Warm drinks dominate wintertime cocktail menus at on-premise venues, and many have jumped on the Fireball craze too. At Fireside Bar in Vail Cascade Resort, the busy mountainside lounge serves upwards of 200 covers a night during ski season. Named for the on-site ski lift, the top-selling Chair 20 cocktail ($11) comprises Fireball, Baileys Irish Cream liqueur and Captain Morgan Original Spiced rum, topped with whipped cream.
Craft Beer And Spirits
Thanks to mainstays like New Belgium Brewing and well-received newcomers, such as Crazy Mountain Brewery, Colorado is one of the country’s top craft beer markets. Coors Light ($7.99 for a six-pack of cans) holds fast to its title of top-selling beer at West Vail Liquor Mart, but Mullen notes that customers are now willing to spend more money on their beer. “Maybe they’ll still buy Coors Light, but they’ll grab a craft bomber to try along with it,” she says. As a result of the premium price tags on these brews, West Vail Liquor Mart sold fewer beer units in 2014 than in 2013, but the store saw an increase in its overall beer sales numbers.
Just as craft beer’s popularity shows no sign of waning, locally produced small-batch spirits seem poised to emerge. “We’ve noticed that the craft cocktail programs at high-end restaurants in town have turned people on to locally made spirits,” Mullen says. “There’s so much creativity involved in the production of local craft offerings, from the ingredients used to the aging process.” She also notes increased support for local businesses during the economic downturn—a trend that has continued.
“A few years back, I thought every ski town in Colorado would soon have a local distillery like they have a microbrewery, and now they do,” says Claude Seeman, co-owner of 808 Distillery. The company introduced its first offering, Leo’s limoncello ($29 a 750-ml. bottle), last June. Seeman and his business partner, Jeff Leonardo, craft their liqueur by hand—grinding grain and zesting lemons to recreate Leonardo’s old family recipe—from a 520-square-foot barn in nearby Eagle, Colorado. “Our process is really slow and labor-intensive, but it’s worthwhile because we get to be involved in the birth of a new industry,” Seeman says. At press time, 808 Distillery was set to add Red Canyon Aged rum and Red Canyon Spiced rum to its roster in January.
Another craft producer, 10th Mountain Whiskey & Spirit Co., also hit the local scene in 2014. Founders Ryan Thompson and Christian Avignon produce a moonshine ($24.95 a 750-ml. bottle), a Bourbon ($57.95), a rye whiskey ($39.95), a potato vodka ($33.99) and a sage-infused peach-vanilla cordial ($44.95). Thompson projects sales of $1.5 million, which equates to 7,000 cases, this year.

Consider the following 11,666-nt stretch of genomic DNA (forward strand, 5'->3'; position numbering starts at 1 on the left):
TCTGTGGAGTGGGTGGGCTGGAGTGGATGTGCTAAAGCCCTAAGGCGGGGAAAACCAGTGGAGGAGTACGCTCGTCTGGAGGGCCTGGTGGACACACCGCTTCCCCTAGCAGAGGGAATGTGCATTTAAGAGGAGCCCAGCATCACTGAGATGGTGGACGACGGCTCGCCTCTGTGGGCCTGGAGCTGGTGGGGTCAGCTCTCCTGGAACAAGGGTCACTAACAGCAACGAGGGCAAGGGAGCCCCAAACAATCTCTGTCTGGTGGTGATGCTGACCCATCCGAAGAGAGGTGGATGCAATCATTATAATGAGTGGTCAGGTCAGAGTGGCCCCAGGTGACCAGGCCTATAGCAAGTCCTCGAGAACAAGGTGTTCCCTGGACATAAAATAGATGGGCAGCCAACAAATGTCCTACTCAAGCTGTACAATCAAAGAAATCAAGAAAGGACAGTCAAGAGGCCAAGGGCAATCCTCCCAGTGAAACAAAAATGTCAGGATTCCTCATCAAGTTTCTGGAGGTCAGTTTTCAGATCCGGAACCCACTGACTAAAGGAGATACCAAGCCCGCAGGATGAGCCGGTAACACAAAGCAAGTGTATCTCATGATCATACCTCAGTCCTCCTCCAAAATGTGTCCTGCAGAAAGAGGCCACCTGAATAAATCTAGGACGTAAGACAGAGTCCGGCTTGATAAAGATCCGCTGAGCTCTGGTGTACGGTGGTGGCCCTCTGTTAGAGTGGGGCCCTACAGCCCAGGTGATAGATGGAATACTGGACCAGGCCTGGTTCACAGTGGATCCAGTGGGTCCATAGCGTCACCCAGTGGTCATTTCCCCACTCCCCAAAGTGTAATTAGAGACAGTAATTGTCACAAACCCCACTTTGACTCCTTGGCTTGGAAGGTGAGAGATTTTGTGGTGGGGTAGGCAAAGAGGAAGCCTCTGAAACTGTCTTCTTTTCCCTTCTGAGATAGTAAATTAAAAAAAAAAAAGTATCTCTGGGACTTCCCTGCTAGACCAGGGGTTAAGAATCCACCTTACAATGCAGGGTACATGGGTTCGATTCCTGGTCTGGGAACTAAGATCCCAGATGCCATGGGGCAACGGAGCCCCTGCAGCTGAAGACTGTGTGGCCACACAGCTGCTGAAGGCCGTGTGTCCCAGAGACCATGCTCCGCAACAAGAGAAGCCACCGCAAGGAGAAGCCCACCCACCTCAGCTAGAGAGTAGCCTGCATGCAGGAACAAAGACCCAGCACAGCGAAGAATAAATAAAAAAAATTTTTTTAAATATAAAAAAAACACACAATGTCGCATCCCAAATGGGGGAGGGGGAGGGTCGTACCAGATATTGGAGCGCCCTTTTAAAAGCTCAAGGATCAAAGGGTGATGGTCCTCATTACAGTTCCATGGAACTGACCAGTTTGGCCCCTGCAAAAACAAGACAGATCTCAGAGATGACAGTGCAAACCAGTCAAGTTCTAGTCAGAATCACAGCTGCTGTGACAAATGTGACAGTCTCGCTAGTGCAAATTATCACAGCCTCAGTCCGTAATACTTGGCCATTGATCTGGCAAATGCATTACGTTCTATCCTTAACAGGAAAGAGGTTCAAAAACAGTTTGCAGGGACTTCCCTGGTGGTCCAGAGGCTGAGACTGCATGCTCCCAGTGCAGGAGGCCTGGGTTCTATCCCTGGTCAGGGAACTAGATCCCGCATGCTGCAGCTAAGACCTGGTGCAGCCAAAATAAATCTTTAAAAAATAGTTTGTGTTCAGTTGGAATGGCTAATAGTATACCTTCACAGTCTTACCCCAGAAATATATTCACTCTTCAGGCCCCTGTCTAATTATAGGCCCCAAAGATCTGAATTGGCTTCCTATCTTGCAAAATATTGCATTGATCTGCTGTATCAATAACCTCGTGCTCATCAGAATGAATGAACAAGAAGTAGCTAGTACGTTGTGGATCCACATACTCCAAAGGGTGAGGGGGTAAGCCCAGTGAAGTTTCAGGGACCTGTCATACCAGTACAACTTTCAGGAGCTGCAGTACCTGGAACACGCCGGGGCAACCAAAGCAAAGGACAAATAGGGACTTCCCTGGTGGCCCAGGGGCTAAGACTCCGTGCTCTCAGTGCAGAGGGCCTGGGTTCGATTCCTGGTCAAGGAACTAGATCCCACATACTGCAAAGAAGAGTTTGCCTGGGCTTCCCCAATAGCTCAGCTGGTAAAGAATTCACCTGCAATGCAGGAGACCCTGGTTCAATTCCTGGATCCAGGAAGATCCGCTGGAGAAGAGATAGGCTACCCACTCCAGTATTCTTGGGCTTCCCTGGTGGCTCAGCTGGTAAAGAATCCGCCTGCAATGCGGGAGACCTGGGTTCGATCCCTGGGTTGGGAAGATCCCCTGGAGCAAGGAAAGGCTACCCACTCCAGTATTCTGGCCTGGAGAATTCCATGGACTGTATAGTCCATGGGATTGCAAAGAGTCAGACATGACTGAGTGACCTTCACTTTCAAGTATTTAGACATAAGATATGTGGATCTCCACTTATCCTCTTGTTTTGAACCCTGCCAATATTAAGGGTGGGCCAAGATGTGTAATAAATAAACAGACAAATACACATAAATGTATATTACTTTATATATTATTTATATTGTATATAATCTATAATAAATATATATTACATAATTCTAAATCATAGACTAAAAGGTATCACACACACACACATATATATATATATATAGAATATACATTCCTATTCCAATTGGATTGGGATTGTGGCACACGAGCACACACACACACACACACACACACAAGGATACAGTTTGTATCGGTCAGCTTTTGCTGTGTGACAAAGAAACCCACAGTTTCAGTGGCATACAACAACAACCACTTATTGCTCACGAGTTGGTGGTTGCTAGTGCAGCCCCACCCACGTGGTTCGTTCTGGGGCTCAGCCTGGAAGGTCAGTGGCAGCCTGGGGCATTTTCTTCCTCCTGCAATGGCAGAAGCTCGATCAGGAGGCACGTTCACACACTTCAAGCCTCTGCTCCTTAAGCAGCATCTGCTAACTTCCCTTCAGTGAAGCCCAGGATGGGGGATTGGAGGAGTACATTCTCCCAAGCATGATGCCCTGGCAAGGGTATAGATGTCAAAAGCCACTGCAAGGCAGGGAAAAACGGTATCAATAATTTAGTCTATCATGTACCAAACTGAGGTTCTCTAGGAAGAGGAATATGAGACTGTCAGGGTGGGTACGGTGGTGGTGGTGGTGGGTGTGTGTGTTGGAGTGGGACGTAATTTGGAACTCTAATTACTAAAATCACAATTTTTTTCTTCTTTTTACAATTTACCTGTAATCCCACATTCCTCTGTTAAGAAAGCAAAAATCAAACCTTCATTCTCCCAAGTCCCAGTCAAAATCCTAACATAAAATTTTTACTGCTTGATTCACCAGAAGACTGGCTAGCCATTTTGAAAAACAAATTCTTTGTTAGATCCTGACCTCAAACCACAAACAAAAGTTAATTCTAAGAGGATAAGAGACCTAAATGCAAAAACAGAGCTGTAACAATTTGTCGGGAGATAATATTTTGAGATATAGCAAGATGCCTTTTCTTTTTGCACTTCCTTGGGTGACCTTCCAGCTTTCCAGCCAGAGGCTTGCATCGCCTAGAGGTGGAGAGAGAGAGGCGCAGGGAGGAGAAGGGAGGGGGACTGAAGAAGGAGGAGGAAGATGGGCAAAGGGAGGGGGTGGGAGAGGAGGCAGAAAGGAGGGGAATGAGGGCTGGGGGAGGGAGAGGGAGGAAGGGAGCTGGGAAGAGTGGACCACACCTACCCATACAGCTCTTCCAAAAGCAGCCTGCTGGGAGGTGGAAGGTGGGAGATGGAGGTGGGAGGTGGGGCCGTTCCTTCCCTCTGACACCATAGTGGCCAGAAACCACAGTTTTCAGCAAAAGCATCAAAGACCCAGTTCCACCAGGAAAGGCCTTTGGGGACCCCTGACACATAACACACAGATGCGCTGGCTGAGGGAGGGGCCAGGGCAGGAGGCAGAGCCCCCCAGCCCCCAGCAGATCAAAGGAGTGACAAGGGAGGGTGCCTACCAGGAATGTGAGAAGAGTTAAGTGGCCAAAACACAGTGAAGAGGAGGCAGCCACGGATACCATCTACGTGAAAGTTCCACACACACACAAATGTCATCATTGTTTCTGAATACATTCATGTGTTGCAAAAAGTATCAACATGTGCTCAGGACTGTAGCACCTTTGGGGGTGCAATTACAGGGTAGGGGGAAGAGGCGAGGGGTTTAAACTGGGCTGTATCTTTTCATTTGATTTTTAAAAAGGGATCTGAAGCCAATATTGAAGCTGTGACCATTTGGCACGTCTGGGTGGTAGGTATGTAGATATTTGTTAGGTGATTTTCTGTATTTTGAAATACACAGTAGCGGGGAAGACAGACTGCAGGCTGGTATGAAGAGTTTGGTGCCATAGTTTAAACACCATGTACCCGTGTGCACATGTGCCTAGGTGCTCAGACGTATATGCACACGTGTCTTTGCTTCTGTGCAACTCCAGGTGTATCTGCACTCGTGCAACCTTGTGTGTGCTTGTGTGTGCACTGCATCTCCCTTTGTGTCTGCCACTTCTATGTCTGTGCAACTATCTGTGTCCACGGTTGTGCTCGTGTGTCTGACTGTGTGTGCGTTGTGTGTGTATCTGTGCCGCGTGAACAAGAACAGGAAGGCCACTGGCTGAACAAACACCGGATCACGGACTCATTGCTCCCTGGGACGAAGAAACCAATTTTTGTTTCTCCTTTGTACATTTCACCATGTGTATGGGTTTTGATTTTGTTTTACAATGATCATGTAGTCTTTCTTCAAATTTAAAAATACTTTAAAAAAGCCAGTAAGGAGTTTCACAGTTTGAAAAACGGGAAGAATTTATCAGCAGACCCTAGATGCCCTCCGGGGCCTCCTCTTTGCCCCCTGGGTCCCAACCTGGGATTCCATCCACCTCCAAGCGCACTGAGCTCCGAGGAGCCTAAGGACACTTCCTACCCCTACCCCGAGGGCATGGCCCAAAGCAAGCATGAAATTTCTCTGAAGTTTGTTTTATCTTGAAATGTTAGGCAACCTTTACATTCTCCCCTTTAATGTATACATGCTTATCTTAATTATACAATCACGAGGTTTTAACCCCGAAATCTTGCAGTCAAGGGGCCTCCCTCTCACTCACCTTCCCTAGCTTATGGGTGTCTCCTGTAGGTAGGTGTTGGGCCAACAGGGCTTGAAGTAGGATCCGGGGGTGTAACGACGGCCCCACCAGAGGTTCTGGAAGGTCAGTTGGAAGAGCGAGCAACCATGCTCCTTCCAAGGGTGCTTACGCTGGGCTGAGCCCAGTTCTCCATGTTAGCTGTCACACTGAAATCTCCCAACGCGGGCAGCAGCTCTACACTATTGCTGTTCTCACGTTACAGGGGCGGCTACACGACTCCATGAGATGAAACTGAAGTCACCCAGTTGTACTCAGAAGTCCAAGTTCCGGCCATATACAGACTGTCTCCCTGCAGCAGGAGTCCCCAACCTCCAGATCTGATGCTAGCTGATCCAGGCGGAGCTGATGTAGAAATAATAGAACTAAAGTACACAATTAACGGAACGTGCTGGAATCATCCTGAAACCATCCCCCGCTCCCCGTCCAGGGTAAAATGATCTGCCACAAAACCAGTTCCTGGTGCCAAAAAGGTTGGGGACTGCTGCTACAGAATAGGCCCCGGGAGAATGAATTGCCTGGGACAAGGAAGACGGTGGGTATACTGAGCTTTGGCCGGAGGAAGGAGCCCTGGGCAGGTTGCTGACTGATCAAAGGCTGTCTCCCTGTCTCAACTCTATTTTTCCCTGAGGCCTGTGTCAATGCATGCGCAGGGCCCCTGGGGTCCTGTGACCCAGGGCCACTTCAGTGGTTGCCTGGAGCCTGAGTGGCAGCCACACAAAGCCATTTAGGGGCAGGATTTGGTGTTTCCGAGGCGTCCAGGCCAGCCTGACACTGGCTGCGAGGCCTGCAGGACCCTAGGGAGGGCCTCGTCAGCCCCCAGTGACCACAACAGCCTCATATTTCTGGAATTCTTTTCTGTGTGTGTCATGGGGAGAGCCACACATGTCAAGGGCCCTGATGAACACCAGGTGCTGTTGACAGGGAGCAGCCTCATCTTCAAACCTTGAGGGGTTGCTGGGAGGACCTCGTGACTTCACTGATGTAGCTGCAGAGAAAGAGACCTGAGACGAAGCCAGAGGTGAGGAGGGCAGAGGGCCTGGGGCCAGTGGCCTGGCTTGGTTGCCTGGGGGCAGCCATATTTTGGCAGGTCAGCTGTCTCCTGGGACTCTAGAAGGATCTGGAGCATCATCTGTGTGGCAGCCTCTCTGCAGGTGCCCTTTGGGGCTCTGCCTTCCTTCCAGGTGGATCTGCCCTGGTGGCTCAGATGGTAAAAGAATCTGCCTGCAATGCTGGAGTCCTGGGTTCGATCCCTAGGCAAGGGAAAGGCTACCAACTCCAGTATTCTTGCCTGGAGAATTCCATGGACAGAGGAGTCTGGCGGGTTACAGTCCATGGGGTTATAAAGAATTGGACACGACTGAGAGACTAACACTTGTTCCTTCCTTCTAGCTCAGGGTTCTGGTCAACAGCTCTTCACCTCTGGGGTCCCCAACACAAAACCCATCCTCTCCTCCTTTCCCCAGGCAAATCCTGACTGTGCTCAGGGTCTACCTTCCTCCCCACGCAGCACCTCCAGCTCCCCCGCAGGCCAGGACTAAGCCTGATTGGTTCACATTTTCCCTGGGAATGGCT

Thompson and Avignon distill their products 20 miles west of Vail and operate a tasting room in Vail Village, where they offer daily tours during winter. Named for the division that trained in the area during World War II, 10th Mountain draws inspiration from the rugged lifestyle forged by the group—which included Avignon’s grandfather—and the founders launched their company as a way to honor the soldiers’ legacy. “We wanted to create something the community could grab onto and be proud of,” Thompson says. “People tell us we’re making Vail cool again.”
Located in a landlocked area that’s blanketed in snow for most of the year, Vail doesn’t exactly offer a bounteous regional agriculture, but the city’s chefs and distillers source locally whenever possible. During the summer, the surrounding areas produce sweet corn, peaches and melons. Sweet Basil and Mountain Standard rely on a farm in Delta, Colorado, for beans, herbs, squash, tomatoes, corn, cucumbers and stone fruit, while Thompson and Avignon use sage from Palisade, Colorado, to create 10th Mountain’s cordial.
Outside of the summer months, when sourcing produce locally becomes practically impossible, chefs look to Colorado and Idaho ranches for lamb, elk, bass, Wagyu beef and kurobuta pork. Cheese, including goat’s cheddar from Basalt, Colorado, and sheep’s milk cheese from Larkspur, Colorado, is regularly featured on the menus at Game Creek Restaurant.
When The Snow Melts
It goes without saying that Vail’s economy relies on tourism. According to the Vail Valley Partnership, there are 34,000 total employees in Eagle County (which comprises Vail and nine other communities), with 6,440 of these jobs directly supported by visitors’ dollars.
Many restaurants and bars, including Game Creek Restaurant, opt to go on hiatus from mid-April through mid-November, the period when the mountain is typically closed. Others operate with scaled-back hours. Those venues that continue to operate often reduce prices or offer seasonal bargains: Atwater on Gore Creek, for example, features a three-course meal for $33.
“We try to avoid using the term ‘off-season’ because there’s still plenty going on around Vail when it’s not wintertime,” Morgan says. He notes that while his restaurants regularly serve up to 280 guests in a single evening during ski season, that number often drops to around 40 at other times of the year. Similarly, Mullen says West Vail Liquor Mart sells 60 percent of its annual volume during the winter.
While snow sports are the bread and butter of the industry, residents are working to bolster tourism during the warmer months: Spring, summer and fall bring guided hikes, mountain biking, horseback riding, carriage rides and fly fishing. “It may sound cliché, but Vail in the non-winter seasons really is a well-kept secret,” Morgan says.